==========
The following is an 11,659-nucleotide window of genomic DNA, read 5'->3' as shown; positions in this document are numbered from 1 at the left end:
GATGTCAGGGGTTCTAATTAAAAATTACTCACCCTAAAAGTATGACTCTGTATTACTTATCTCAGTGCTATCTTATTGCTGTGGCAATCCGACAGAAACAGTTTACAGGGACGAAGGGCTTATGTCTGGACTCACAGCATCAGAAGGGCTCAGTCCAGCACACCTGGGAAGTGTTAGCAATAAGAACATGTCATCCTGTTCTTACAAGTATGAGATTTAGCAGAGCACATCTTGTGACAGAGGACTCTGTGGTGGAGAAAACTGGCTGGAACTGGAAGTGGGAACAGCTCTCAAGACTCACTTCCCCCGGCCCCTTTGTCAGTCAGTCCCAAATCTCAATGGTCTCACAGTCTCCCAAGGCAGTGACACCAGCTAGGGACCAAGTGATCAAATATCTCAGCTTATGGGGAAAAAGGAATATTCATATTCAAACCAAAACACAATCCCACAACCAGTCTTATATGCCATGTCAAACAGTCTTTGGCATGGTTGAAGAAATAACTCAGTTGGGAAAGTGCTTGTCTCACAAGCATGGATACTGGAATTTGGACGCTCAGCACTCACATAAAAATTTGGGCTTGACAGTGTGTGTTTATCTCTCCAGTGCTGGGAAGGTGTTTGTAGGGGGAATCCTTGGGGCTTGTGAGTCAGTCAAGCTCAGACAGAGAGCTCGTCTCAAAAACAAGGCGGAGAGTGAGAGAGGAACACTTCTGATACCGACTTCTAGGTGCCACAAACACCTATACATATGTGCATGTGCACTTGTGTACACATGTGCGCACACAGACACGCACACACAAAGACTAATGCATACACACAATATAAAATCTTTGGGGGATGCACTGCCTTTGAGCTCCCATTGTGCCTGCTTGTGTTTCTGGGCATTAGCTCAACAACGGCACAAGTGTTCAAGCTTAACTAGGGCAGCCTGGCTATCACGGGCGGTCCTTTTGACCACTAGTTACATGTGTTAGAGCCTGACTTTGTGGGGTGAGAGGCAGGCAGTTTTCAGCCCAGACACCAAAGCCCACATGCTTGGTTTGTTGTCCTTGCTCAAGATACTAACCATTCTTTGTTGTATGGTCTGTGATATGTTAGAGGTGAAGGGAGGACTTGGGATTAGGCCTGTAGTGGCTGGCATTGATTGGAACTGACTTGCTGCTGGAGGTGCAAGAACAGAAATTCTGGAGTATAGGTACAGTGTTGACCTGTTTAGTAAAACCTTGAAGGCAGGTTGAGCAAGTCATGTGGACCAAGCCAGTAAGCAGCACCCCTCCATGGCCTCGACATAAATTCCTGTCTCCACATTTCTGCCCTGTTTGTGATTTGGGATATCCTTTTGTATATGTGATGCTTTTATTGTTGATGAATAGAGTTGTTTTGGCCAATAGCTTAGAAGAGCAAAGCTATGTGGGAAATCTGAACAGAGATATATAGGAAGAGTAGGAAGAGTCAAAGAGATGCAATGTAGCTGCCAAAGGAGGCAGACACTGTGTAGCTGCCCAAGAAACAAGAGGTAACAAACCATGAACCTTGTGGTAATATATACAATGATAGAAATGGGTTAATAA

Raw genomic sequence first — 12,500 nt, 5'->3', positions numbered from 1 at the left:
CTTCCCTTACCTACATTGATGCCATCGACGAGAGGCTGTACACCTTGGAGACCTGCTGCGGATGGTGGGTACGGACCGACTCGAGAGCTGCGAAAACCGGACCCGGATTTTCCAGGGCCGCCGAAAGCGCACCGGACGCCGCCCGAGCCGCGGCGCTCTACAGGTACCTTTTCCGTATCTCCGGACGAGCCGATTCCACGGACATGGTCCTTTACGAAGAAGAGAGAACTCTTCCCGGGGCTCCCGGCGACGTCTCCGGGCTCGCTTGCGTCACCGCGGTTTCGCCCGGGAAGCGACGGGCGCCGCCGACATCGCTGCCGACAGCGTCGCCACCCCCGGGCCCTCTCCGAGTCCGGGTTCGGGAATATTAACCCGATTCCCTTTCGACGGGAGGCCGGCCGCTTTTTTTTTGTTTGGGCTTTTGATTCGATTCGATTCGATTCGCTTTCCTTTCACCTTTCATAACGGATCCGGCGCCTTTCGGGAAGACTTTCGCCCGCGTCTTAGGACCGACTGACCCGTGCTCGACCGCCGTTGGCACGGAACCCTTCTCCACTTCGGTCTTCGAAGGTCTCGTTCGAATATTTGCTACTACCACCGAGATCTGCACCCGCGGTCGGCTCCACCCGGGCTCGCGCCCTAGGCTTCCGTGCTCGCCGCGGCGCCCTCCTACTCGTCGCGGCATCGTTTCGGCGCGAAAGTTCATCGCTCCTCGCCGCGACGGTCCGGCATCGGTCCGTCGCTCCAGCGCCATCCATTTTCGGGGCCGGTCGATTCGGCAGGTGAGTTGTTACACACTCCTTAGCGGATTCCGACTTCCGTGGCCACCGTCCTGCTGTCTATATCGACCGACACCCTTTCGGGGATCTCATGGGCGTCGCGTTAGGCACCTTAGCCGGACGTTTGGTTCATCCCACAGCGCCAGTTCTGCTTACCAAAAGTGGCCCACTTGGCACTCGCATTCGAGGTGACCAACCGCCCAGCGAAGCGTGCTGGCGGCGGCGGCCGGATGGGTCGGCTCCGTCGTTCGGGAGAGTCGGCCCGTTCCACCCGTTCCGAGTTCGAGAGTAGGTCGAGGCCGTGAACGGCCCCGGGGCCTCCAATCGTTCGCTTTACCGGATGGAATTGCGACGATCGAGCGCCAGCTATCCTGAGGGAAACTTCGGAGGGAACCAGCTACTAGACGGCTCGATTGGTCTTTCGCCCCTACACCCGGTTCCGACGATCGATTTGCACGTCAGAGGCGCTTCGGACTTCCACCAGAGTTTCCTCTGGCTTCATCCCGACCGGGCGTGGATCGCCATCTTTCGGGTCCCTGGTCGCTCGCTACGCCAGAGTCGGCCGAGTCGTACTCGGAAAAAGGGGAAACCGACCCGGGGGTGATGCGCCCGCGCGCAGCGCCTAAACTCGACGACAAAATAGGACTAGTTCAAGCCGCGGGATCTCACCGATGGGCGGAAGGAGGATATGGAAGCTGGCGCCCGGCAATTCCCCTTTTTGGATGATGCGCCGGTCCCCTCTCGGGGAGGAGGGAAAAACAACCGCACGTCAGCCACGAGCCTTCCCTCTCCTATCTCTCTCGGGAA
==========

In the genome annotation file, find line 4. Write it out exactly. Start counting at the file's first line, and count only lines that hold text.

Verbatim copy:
CTTCCCTTACCTACATTGATGCCATCGACGAGAGGCTGTACACCTTGGAGACCTGCTGCGGATGGTGGGTACGGACCGACTCGAGAGCTGCGAAAACCGGACCCGGATTTTCCAGGGCCGCCGAAAGCGCACCGGACGCCGCCCGAGCCGCGGCGCTCTACAGGTACCTTTTCCGTATCTCCGGACGAGCCGATTCCACGGACATGGTCCTTTACGAAGAAGAGAGAACTCTTCCCGGGGCTCCCGGCGACGTCTCCGGGCTCGCTTGCGTCACCGCGGTTTCGCCCGGGAAGCGACGGGCGCCGCCGACATCGCTGCCGACAGCGTCGCCACCCCCGGGCCCTCTCCGAGTCCGGGTTCGGGAATATTAACCCGATTCCCTTTCGACGGGAGGCCGGCCGCTTTTTTTTTGTTTGGGCTTTTGATTCGATTCGATTCGATTCGCTTTCCTTTCACCTTTCATAACGGATCCGGCGCCTTTCGGGAAGACTTTCGCCCGCGTCTTAGGACCGACTGACCCGTGCTCGACCGCCGTTGGCACGGAACCCTTCTCCACTTCGGTCTTCGAAGGTCTCGTTCGAATATTTGCTACTACCACCGAGATCTGCACCCGCGGTCGGCTCCACCCGGGCTCGCGCCCTAGGCTTCCGTGCTCGCCGCGGCGCCCTCCTACTCGTCGCGGCATCGTTTCGGCGCGAAAGTTCATCGCTCCTCGCCGCGACGGTCCGGCATCGGTCCGTCGCTCCAGCGCCATCCATTTTCGGGGCCGGTCGATTCGGCAGGTGAGTTGTTACACACTCCTTAGCGGATTCCGACTTCCGTGGCCACCGTCCTGCTGTCTATATCGACCGACACCCTTTCGGGGATCTCATGGGCGTCGCGTTAGGCACCTTAGCCGGACGTTTGGTTCATCCCACAGCGCCAGTTCTGCTTACCAAAAGTGGCCCACTTGGCACTCGCATTCGAGGTGACCAACCGCCCAGCGAAGCGTGCTGGCGGCGGCGGCCGGATGGGTCGGCTCCGTCGTTCGGGAGAGTCGGCCCGTTCCACCCGTTCCGAGTTCGAGAGTAGGTCGAGGCCGTGAACGGCCCCGGGGCCTCCAATCGTTCGCTTTACCGGATGGAATTGCGACGATCGAGCGCCAGCTATCCTGAGGGAAACTTCGGAGGGAACCAGCTACTAGACGGCTCGATTGGTCTTTCGCCCCTACACCCGGTTCCGACGATCGATTTGCACGTCAGAGGCGCTTCGGACTTCCACCAGAGTTTCCTCTGGCTTCATCCCGACCGGGCGTGGATCGCCATCTTTCGGGTCCCTGGTCGCTCGCTACGCCAGAGTCGGCCGAGTCGTACTCGGAAAAAGGGGAAACCGACCCGGGGGTGATGCGCCCGCGCGCAGCGCCTAAACTCGACGACAAAATAGGACTAGTTCAAGCCGCGGGATCTCACCGATGGGCGGAAGGAGGATATGGAAGCTGGCGCCCGGCAATTCCCCTTTTTGGATGATGCGCCGGTCCCCTCTCGGGGAGGAGGGAAAAACAACCGCACGTCAGCCACGAGCCTTCCCTCTCCTATCTCTCTCGGGAA